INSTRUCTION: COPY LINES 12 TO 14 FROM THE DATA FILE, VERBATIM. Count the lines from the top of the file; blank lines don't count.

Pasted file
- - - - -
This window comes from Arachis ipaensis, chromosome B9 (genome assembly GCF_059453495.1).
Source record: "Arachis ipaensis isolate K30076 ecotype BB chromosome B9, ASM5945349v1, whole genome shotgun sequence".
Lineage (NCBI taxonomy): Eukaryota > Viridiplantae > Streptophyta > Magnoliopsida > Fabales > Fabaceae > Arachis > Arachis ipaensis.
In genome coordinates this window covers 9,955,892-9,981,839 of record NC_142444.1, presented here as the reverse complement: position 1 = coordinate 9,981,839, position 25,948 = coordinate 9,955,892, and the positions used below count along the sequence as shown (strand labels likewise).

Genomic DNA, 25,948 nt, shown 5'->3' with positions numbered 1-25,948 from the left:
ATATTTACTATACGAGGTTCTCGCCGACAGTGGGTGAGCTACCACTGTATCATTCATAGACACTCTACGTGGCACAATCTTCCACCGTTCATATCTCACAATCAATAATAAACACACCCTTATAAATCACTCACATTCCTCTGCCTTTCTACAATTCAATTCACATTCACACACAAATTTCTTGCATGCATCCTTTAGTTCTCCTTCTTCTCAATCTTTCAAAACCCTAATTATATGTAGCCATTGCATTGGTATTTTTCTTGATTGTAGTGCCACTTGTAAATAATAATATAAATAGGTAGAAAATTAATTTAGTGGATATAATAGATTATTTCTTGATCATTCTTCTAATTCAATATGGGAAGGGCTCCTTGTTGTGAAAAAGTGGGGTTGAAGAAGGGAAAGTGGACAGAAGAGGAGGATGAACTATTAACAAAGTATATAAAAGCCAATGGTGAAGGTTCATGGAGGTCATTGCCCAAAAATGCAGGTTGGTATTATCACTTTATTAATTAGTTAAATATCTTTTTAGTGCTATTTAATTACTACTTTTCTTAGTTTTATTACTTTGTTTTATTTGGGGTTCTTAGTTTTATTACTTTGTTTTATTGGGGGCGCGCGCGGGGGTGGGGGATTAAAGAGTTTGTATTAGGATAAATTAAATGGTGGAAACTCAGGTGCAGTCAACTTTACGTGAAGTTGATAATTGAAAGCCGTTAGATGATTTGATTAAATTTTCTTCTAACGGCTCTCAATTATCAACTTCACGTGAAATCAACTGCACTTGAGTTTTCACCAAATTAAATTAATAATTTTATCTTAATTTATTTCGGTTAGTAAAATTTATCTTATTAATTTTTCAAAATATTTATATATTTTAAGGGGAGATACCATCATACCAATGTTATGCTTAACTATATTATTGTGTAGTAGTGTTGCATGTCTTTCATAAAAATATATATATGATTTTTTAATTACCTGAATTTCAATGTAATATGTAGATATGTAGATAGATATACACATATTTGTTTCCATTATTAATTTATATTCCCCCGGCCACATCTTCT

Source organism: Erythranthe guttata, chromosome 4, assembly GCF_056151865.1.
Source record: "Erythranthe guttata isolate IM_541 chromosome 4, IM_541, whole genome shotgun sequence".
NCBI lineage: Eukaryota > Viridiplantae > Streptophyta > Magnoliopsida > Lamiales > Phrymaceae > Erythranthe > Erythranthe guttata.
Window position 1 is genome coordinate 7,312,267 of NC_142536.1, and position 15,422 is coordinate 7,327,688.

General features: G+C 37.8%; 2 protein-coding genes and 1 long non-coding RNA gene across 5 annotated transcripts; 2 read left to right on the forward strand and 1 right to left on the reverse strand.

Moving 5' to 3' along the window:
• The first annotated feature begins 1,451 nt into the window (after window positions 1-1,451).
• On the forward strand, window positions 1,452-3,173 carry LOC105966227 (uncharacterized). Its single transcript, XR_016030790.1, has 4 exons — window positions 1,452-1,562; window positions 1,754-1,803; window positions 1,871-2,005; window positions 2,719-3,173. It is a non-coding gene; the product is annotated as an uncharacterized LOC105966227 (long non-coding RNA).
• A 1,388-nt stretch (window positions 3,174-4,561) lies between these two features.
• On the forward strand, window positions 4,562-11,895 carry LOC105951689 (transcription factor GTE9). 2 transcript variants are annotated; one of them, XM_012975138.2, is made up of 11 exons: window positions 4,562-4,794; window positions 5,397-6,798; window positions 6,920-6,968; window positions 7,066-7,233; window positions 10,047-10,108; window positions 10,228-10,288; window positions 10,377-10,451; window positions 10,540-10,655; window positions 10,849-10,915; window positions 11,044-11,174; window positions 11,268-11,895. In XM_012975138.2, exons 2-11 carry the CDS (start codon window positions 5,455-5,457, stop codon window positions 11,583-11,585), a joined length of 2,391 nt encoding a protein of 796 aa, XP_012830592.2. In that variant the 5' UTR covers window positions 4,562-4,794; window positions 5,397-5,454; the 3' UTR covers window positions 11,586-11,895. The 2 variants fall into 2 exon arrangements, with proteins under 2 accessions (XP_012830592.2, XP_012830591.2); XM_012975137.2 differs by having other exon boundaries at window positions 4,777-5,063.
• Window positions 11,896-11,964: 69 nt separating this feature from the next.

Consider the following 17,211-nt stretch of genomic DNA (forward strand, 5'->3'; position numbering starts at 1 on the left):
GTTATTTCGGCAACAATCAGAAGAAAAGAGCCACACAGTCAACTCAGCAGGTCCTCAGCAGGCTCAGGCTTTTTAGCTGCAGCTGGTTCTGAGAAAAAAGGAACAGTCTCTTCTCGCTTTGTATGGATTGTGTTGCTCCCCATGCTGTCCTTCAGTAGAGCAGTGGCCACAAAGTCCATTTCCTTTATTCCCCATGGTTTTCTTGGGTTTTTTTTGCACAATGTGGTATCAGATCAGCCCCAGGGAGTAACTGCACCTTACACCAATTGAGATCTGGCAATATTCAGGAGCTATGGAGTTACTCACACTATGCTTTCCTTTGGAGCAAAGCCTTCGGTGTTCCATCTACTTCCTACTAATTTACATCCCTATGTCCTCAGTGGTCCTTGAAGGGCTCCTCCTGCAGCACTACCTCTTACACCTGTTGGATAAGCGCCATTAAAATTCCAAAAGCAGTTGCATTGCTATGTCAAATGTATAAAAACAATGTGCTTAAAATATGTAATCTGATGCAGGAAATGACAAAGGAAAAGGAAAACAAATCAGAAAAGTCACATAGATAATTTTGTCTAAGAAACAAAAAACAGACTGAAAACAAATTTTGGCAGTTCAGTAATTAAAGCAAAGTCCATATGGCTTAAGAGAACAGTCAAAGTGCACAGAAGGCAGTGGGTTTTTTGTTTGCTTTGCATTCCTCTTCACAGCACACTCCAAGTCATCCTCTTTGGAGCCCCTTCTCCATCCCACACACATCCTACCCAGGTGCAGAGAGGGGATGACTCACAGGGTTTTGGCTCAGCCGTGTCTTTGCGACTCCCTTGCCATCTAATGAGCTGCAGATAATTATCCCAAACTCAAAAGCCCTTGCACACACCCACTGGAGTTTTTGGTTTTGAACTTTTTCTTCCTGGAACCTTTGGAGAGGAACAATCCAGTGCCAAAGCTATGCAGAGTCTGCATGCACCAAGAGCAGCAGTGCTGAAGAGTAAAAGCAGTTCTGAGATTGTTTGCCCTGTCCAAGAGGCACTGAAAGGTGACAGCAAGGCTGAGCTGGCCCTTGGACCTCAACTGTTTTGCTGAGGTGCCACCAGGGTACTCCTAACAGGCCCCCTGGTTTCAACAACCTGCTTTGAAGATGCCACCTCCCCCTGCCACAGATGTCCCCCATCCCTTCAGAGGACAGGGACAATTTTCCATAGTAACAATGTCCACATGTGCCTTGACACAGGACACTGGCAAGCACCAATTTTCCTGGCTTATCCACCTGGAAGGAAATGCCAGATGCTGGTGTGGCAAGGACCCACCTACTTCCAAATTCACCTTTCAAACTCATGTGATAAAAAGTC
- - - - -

Moving 5' to 3' along the window:
• The first annotated feature begins 1,451 nt into the window (after window positions 1-1,451).
• On the forward strand, window positions 1,452-3,173 carry LOC105966227 (uncharacterized). Its single transcript, XR_016030790.1, has 4 exons — window positions 1,452-1,562; window positions 1,754-1,803; window positions 1,871-2,005; window positions 2,719-3,173. It is a non-coding gene; the product is annotated as an uncharacterized LOC105966227 (long non-coding RNA).